Draw in the circular body of your lightbulb just as you do for the Ashton-style lightbulb leaving the vertical side lines open. Again, remember, this does not have to be flawless. Connect your base with a rounded line.
You can get as creative as possible with the screw lines and other details. For example, for this lightbulb, I chose a point on the side of the base and drew random lines to the other edge from it.
I drew inspiration from the circular inner portion of LED lights for the inside. Start with a small circle roughly in the middle of the bulb. Next, draw a straight line from its edge down to the base to connect it to the filament.
4. Upside Down Lightbulb
Start with a complete circle, but don’t worry if its shape is slightly oval. This time, instead of drawing in the base at the bottom, illustrate a square at the top of your lightbulb glass body. For the screws, draw horizontal lines from the base sides.
Take a look at the filaments you drew in designs one and two. For this lightbulb variation, we'll combine the angled vertical lines from the round bulb and the swirly connector from the Ashton bulb. Since our bulb is rotated, you can draw a wireline to show how it hangs off a ceiling.
You can mix and match various elements from each lightbulb to design your unique version.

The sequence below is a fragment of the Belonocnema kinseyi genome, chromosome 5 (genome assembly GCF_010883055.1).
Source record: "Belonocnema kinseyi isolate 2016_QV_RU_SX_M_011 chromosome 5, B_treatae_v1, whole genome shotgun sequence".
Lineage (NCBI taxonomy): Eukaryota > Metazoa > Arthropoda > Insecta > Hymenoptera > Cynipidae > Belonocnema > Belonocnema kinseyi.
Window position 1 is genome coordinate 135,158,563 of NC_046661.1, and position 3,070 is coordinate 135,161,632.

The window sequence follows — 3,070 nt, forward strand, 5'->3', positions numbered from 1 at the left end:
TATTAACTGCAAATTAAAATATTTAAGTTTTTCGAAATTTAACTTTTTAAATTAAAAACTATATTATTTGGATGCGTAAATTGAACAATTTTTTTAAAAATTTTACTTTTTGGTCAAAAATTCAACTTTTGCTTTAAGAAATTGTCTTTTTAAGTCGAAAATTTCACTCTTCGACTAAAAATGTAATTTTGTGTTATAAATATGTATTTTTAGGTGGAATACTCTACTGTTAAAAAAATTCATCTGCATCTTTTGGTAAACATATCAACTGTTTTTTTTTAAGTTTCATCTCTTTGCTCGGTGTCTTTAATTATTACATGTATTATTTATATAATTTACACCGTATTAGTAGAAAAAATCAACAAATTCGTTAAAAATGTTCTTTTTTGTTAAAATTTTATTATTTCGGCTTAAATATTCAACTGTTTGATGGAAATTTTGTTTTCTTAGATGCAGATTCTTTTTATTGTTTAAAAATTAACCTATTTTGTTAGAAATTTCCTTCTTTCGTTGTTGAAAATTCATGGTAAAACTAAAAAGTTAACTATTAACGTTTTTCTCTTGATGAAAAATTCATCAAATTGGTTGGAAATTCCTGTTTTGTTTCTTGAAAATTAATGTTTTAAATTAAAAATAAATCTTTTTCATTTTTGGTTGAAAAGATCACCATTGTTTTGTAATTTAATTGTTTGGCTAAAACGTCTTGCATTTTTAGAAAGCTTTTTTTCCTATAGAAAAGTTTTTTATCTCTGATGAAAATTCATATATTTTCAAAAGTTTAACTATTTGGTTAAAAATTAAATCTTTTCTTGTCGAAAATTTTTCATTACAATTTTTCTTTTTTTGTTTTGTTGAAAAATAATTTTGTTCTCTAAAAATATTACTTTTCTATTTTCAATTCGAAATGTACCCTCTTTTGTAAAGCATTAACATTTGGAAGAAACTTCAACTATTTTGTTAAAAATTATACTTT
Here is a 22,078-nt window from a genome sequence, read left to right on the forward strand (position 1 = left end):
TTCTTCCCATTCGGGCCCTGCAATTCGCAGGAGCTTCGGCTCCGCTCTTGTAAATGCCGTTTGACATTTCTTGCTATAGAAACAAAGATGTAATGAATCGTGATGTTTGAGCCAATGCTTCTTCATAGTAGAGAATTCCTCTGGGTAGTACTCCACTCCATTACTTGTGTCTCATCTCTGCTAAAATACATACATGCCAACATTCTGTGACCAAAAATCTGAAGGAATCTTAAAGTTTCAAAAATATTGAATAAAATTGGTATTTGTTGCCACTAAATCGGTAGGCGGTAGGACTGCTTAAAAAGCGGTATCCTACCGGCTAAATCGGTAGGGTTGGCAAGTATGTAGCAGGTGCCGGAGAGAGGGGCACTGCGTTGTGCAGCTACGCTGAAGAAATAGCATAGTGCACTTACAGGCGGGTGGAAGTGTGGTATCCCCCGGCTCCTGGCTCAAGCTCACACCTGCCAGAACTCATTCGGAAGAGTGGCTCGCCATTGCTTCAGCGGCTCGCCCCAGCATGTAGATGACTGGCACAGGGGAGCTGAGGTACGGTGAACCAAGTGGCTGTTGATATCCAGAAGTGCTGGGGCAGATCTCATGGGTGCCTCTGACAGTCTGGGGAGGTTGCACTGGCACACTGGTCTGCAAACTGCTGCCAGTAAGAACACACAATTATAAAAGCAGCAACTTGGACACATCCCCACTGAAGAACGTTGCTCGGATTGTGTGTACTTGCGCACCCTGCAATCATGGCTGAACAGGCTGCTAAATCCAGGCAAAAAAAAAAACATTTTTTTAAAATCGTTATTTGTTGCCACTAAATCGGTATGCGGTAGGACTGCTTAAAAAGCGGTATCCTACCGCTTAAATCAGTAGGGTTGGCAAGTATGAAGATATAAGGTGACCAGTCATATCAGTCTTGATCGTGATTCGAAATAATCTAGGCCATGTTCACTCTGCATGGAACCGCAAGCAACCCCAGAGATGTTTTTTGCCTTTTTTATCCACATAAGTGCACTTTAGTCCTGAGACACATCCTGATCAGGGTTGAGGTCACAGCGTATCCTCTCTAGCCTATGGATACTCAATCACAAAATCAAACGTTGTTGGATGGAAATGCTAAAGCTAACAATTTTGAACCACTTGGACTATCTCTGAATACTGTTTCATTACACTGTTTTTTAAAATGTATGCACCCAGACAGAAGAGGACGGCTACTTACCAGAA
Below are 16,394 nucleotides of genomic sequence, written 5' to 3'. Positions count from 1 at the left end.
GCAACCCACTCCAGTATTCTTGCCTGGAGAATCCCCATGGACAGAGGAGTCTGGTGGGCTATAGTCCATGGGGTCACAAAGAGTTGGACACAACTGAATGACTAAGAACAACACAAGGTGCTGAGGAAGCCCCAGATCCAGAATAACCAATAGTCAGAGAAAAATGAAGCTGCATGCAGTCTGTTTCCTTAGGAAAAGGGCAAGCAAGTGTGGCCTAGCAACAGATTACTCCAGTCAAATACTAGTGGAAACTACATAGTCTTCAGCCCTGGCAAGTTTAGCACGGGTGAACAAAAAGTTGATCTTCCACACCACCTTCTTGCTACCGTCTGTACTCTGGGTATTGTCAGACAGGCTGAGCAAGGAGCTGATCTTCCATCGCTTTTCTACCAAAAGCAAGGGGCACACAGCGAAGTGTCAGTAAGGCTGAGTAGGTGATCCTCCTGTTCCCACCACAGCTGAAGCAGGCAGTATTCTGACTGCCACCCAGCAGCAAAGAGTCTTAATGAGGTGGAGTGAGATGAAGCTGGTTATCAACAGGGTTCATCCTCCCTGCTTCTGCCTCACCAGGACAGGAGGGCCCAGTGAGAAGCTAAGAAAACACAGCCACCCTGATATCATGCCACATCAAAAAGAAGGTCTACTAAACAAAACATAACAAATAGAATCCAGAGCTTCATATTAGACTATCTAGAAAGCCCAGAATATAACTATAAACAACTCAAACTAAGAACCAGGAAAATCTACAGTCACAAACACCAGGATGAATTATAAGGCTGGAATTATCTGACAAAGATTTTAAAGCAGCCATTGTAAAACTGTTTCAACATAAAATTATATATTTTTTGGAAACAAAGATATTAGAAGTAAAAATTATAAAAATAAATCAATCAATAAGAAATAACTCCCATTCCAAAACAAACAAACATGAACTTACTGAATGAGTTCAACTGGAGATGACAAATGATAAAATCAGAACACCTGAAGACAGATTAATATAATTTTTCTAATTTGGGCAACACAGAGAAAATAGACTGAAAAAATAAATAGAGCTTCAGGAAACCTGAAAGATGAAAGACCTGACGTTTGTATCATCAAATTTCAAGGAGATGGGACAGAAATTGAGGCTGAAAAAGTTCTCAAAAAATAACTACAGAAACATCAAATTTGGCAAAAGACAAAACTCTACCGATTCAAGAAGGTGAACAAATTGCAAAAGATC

5. Long Lightbulb
This is where I'll add a few ways to switch things up and make them exciting. Begin with your Ashton lightbulb glass body, leaving the baselines open. Connect the open ends with a straight line. For the screw, doodle a single thin vertical layer and a second wide layer below it. This should look a lot like an energy-saving lightbulb.
To change up the connector, add a small circle under the screw layers. Additionally, sketch in a wavy line going from the bottom of your glass body toward the top, but not all the way up. Although not essential, you can finish your illustration with leaves and little lines to represent stems to represent growth.
6. Circular Lightbulb
This style is very similar to our round lightbulb. Begin with a circle; however, this time, instead of open lines, join the edges. For the base, doodle in wide circles that look like screw-edges. As you draw in more screws, make them smaller than the one above for an outline that looks like an inverted triangle.
Add vertical lines going up from the base into the glass body for the filament, ensuring they are apart from each other in width. Connect these lines with a swirl.
Draw along with me in this YouTube Video:
Add Color to your Lightbulbs
To find out more about my favorite markers for sketchnoting and illustrations, check out this article. The outliner markers of this set are ideal for drawing lightbulbs because they don't mix in or bleed with other colors.
You can use a broad yellow marker to add inside shadows and other definitions without bleeding. The key is to let the black outline dry out completely. For outer shadows, a broad grey marker works best. Feel free to add shine lines surrounding your lightbulbs to highlight an illuminated idea.
Let me know in the comments below which lightbulb design you like the most or have tried drawing! Feel free to experiment with the ideas above and come up with something one-of-a-kind.